The online learning idea book: 95 proven ways to enhance technology-based and blended learning, P. Shank (Eds.). Pfeiffer, San Francisco, (2007)

  • Waller P
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(create) The use of technology for learning was once a new idea. The widespread use of computer networks, especially the Internet, made even greater uses of technology for learning inevitable. The Internet and computer networks afford opportunities for learning that folks who were openly skeptical only a few years ago are beginning to employ. These same networks bring endless junk mail, pop-up ads, information overload, viruses, techno-anxiety, information of dubious (or worse) value, and too often, boring, unengaging online instruction. It shouldn't be this way. Learning takes time, contact with and input from others, realistic activities, and support. Many people have built instructional materials, online and offline, that are engaging and enjoyable, and you'll see many examples of these in this book. Many of these ideas are quite easy to adopt or adapt, and they are likely to prompt some great new ideas of your own (that we hope you'll share). The purpose of this book is to showcase proven ideas from some of the world's most creative instructors, instructional designers and developers, trainers, programmers, media developers, artists, and others that can be adopted or adapted to make learning more fun and engaging. They are meant to improve your skills and spark new ideas of your own. Each idea was submitted by the person or persons identified at the end of the idea. Many contributors submitted their own ideas and some submitted them on behalf of a team of colleagues. One great use for a book such as this is to use the ideas as jumping off points for learning and for generating new ideas. Brainstorming and discussion of ideas by interested groups of people can produce spectacular energy and results. Use the ideas to enhance discussions of creativity, design, selecting instructional strategies, navigation, media and graphics, and other important instructional design topics. Discuss the applicability of various ideas to a variety of projects. Consider how the ideas would be implemented differently in classroom, blended, and online learning. Discuss how the ideas embody current research and thinking about learning. Use the ideas to brainstorm new ideas. Implement some of the ideas and evaluate the results. (PsycINFO Database Record (c) 2012 APA, all rights reserved)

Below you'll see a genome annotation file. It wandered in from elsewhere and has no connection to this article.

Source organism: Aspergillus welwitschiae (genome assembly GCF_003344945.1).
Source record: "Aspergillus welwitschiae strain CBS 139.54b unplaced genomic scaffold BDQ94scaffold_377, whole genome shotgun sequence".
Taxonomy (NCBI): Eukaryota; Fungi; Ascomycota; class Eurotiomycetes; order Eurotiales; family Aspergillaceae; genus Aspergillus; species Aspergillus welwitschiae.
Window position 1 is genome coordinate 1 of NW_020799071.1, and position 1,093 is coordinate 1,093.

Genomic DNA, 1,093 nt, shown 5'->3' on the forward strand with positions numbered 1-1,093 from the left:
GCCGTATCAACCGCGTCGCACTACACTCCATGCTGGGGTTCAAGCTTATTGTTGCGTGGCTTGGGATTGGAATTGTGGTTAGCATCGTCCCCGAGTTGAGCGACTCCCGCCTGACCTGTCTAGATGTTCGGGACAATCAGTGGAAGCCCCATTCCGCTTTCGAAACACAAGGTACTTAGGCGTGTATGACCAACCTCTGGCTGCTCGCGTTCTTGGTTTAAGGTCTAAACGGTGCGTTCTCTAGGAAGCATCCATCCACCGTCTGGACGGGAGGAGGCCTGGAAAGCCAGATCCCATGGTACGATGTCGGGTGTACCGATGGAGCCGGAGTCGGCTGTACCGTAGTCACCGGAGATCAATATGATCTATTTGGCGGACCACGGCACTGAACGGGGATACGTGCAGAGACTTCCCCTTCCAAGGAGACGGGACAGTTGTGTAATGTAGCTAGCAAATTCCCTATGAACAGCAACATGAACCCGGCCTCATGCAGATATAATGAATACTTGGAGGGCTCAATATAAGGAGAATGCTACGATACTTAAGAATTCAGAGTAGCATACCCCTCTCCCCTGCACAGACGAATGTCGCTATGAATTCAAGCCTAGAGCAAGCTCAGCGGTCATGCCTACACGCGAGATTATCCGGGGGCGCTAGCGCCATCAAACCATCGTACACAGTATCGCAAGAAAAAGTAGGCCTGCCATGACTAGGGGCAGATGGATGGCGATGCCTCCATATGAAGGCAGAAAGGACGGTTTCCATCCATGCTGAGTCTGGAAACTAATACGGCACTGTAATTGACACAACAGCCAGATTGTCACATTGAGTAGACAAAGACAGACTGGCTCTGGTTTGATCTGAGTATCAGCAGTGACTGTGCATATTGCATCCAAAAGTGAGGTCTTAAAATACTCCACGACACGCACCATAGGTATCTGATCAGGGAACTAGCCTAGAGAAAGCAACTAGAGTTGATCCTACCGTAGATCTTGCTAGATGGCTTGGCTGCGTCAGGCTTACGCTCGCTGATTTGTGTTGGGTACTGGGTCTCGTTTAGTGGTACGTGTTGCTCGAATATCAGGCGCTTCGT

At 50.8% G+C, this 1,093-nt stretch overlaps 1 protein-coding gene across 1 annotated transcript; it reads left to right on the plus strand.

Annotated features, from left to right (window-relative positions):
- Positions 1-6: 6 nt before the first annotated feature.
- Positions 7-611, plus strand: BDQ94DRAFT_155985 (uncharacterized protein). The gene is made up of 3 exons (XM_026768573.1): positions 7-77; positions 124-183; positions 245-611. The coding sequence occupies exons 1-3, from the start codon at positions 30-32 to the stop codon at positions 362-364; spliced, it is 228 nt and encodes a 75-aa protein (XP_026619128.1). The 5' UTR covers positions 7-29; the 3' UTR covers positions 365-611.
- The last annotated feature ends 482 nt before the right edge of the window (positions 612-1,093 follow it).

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  • Pauline R. Waller

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